Edinburgh review: The Divide (King’s Theatre)

Alan Ayckbourn’s epic new play is a six hour dystopian vision of the future

Erin Doherty in The Divide
Erin Doherty in The Divide
© Marc Marnie


Alan Ayckbourn has always been a restless writer. Though best known for smart social satires like The Norman Conquests or Absurd Person Singular, the 78 year-old has never been constrained by genre or form. A huge sci-fi fan as a child, his career is studded with futuristic plays. There have been time-travelling sex farces (Communicating Doors), android romances (Comic Potential) and medical romcoms (Surprises).

His next trick is an epic dystopian thriller – a Netflix pitch of a play. Told in two parts, The Divide looks ahead to 2101 when British society has been segregated by sex. Living in fear of a virus carried by adult women and fatal to grown men, the country has made the gender gap real: men to the north, women down south. Teachers and monitors can move freely, and a few boys are born into all-female families, otherwise society is single sex. So too is the family unit.

The far-right rules; the Orthodox Party having imposed strict regulations according to its sacred text, The Book of Certitude. Physical contact between the sexes is absolutely forbidden. Women wear restrictive, corseted garments, and both sexes don facemasks to prevent infection. Heterosexual propaganda and historic materials are banned. It’s a chilling glimpse of a born-again Puritanism: faceless, sexless and repressive.

The Divide reconstructs that world through its writing. Ayckbourn frames his story from the future, 100 years ahead, as two lecturers look back through historical documents: council minutes, correspondence and two teenage diaries. One belongs to Soween Clay (Erin Doherty), a young girl coming of age in a female commune; the other to her brother Elihu (Jake Davies), one of four boys in the town. Their ‘MaPa’ – the breadwinner of the single-sex family – is the ultra-Orthodox councillor Kest Clay (Thusitha Jayasundera) and, as the pair hit puberty, they must succumb to the strictures of the social order, suppressing the urges bubbling up from within.

It is, effectively, the story of the  beginning of the end, as both siblings fall in love with the same girl, Giella Tarnis (Weruche Opia). Her progressive parents, with their stash of colourful old dresses and heterosexual history, provide a path to liberation. As Elihu and Giella come closer, long-standing lies come apart.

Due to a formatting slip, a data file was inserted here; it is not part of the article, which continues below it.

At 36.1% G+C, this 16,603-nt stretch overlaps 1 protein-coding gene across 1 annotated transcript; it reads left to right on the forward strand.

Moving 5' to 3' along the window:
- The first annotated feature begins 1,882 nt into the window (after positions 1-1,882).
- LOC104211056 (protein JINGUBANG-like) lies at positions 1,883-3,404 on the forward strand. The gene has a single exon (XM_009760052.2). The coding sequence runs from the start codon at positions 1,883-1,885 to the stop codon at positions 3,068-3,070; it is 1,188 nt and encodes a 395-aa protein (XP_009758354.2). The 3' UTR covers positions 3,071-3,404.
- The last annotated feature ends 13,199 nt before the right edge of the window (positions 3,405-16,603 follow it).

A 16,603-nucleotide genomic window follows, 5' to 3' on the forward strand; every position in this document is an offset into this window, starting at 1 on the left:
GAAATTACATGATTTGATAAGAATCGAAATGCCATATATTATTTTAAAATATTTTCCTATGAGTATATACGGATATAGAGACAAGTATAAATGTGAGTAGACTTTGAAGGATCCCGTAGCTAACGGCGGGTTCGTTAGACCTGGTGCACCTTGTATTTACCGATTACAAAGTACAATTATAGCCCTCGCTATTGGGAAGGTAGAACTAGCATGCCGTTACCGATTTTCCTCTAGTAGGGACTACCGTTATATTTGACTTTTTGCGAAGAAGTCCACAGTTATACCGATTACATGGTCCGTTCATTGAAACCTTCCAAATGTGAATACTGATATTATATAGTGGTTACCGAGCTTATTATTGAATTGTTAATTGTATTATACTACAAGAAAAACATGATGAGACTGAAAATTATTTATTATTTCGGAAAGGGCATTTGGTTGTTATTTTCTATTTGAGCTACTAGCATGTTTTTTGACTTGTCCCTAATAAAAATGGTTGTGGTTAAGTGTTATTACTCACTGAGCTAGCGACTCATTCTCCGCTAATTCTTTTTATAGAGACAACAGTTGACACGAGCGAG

Ayckbourn has, in effect, written a passable novel for young adults and somehow – somehow – it’s ended up on stage. All six hours of it. Found texts let us see the society from the inside, but the device, so effective in Headlong’s 1984, bogs the whole story down. Everything needs narrating, so even the simplest scenes feel overly slow – no matter how fluid Annabel Bolton’s minimalist, black-and-white staging.

It doesn’t help that Ayckbourn’s tone varies wildly, peppering a sombre world of women with chipper snapshots of male golfers and executives up north. Nor that the central story loses its way. As it builds to a climax – one final reckoning – it loses all momentum and, when the tension goes slack, it starts to look silly.

The problem is that it’s not clear what Ayckbourn’s trying to say. His single-sex societies have plenty of resonance, but ambiguities in the world order make the metaphor fuzzy. Is this a misogynist system, or an ultra-feminist one? Who has overall control – men or women? The play’s strong on the way political orders become fact, and the near-impossiblities of breaking beyond established world orders. But if it is warning about impending authoritarianism, at points, The Divide feels mighty reactionary. There’s a sense that heterosexuality will out, and that patriarchal structures persist in the absence of men, even that women need men to be men. Worse than that, alongside a Fringe full of trans-narratives, Ayckbourn splits gender smack down the middle – no complications, no concessions, just one big binary. Alan Ayckbourn is not the feminist you’re looking for.

Thank goodness, then, for Doherty, who sustains the show near single-handedly by sheer force of personality. She gives a perfect fingers-and-thumbs turn as Soween; always vulnerable, never beaten down. Davies is a fidgety, feisty presence, and Jayasundera makes a stern overbearing Orthodox MaPa. There’s strong support from Sophie Melville, as a bullying local girl, and Richard Katz as, well, every adult male in Britain, but that just sums up the silliness of putting this story onstage.

The Divide runs at the King’s Theatre, Edinburgh, until 20 August, before transferring to the Old Vic in January 2018.

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